Para-phenylenediamine (PPD) is a common contact sensitizer causing allergic contact dermatitis, a major skin problem.
As PPD may need activation to become immunogenic, the balance between activation and/or detoxification processes may influence an individual’s susceptibility.
PPD is acetylated and the metabolites do not activate dendritic-like cells and T cells of PPD-sensitized individuals.
To investigate whether PPD can be acetylated in vitro by the two N-acetyltransferases 1 (NAT1) and 2 (NAT2).
Based on the assumption that N-acetylation by NAT1 or NAT2 is a detoxification reaction with respect to sensitization, we examined whether NAT1 and NAT2 genotypes are different between PPD-sensitized individuals and matched controls.
Genotyping for NAT1 and NAT2 polymorphisms was performed in 147 PPD-sensitized individuals and 200 age- and gender-matched controls.
Results Both PPD and monoacetyl-PPD were N-acetylated in vitro by recombinant human NAT1 and to a lesser extent by NAT2.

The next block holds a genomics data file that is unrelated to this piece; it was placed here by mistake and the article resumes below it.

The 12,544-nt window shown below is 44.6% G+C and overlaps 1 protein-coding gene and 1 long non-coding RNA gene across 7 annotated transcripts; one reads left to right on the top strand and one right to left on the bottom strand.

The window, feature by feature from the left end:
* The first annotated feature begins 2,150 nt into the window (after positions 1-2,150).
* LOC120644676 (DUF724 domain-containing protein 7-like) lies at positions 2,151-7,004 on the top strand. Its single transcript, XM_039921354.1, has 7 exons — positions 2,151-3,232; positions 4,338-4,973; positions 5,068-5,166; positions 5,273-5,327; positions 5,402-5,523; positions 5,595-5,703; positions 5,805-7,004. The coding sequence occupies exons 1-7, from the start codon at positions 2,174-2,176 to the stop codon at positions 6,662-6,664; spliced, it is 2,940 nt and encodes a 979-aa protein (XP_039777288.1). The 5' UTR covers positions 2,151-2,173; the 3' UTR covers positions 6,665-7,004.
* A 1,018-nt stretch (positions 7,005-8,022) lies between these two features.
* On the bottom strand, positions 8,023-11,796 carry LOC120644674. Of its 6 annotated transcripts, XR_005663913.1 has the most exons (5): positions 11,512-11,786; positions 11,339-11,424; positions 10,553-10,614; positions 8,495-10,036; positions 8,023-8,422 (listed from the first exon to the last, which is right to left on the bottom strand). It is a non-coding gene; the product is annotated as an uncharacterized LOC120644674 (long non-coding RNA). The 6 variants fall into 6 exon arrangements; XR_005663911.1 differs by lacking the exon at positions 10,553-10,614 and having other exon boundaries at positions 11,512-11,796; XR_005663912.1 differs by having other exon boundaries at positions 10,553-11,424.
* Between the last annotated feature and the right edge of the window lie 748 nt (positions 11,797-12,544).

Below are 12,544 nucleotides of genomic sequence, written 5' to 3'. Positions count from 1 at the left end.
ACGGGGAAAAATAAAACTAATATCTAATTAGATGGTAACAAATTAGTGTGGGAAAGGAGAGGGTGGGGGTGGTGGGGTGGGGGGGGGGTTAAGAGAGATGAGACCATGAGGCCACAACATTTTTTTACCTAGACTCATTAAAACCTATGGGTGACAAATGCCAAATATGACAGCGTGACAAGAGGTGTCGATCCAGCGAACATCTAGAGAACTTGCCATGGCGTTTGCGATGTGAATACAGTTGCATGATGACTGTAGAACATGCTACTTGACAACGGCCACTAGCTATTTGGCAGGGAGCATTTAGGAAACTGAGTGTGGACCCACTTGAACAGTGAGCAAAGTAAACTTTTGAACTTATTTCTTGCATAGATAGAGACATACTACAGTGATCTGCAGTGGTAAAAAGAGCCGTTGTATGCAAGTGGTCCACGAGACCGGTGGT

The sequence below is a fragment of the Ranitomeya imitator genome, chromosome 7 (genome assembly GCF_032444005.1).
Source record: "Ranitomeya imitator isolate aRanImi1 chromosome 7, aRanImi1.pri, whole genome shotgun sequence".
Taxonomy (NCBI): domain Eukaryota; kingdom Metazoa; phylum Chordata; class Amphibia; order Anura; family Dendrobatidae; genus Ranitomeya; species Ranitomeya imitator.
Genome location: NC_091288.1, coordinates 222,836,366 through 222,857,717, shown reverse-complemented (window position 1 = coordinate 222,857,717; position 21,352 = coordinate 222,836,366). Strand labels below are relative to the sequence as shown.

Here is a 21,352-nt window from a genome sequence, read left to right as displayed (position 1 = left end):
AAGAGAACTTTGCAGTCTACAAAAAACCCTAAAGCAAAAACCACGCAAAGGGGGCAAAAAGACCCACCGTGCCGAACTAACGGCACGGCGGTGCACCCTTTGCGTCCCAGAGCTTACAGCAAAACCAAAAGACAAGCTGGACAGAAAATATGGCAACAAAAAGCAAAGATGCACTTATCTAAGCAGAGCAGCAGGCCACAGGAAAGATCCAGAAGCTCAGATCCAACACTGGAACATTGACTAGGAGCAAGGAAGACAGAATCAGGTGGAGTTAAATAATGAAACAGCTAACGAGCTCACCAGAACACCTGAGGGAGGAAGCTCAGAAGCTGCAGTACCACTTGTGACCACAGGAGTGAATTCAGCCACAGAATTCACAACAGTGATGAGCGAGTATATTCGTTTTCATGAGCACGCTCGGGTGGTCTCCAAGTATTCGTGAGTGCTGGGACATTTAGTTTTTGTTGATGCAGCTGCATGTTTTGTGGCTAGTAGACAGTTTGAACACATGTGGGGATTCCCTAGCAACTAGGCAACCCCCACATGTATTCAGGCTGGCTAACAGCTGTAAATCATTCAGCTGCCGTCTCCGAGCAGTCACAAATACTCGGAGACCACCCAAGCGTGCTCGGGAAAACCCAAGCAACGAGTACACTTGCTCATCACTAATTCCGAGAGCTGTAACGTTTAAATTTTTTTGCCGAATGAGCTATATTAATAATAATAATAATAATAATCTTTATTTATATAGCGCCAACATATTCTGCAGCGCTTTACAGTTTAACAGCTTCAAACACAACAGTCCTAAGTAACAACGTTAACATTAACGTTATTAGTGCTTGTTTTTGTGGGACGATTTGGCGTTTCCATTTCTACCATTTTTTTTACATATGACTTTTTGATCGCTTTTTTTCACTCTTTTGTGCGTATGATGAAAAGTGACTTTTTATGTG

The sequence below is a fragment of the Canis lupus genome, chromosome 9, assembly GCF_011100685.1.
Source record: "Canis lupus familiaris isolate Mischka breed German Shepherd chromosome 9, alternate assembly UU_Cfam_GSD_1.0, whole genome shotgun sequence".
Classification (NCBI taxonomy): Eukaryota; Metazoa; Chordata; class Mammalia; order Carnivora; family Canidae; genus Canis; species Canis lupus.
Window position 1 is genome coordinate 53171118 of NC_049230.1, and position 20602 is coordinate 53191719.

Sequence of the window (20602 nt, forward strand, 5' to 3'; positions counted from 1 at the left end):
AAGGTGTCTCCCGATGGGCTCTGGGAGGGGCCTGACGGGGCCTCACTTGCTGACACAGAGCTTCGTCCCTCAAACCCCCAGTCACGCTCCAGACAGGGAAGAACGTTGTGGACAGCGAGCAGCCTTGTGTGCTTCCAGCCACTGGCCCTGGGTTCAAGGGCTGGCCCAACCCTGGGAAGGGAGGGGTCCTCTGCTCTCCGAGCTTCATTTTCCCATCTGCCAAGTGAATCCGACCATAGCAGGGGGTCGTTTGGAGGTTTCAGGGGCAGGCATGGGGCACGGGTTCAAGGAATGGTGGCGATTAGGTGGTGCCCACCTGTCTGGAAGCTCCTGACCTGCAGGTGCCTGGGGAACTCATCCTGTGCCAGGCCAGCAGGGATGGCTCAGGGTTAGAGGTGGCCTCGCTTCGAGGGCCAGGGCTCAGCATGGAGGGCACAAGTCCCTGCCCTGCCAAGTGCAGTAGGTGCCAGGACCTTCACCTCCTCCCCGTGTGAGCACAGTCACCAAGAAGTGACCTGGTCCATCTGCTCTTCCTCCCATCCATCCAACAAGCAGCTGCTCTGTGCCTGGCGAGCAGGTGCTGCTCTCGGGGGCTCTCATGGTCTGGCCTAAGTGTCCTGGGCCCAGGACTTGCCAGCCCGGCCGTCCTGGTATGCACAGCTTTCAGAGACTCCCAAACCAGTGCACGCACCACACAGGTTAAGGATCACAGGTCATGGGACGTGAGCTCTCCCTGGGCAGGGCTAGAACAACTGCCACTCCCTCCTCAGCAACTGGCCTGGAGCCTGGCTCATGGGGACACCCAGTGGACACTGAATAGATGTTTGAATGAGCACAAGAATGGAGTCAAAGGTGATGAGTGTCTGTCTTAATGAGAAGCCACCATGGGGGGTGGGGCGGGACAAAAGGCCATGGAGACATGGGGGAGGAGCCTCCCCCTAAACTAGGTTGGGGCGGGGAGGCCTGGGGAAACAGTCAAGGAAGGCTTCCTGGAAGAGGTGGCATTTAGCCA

Genotyping for NAT1*3, NAT1*4, NAT1*10, NAT1*11 and NAT1*14 showed that genotypes containing the rapid acetylator NAT1*10 allele were under-represented in PPD-sensitized cases (adjusted odds ratio 0.
For NAT2, NAT2*4, NAT2*5AB, NAT2*5C, NAT2*6A and NAT2*7B alleles were genotyped.
Individuals homozygous for the rapid acetylator allele NAT2*4 were under-represented in cases compared with controls (4.
With respect to data indicating that NAT1 but not NAT2 is present in human skin, we conclude that NAT1 genotypes containing the rapid acetylator NAT1*10 allele are potentially associated with reduced susceptibility to PPD sensitization.Full Article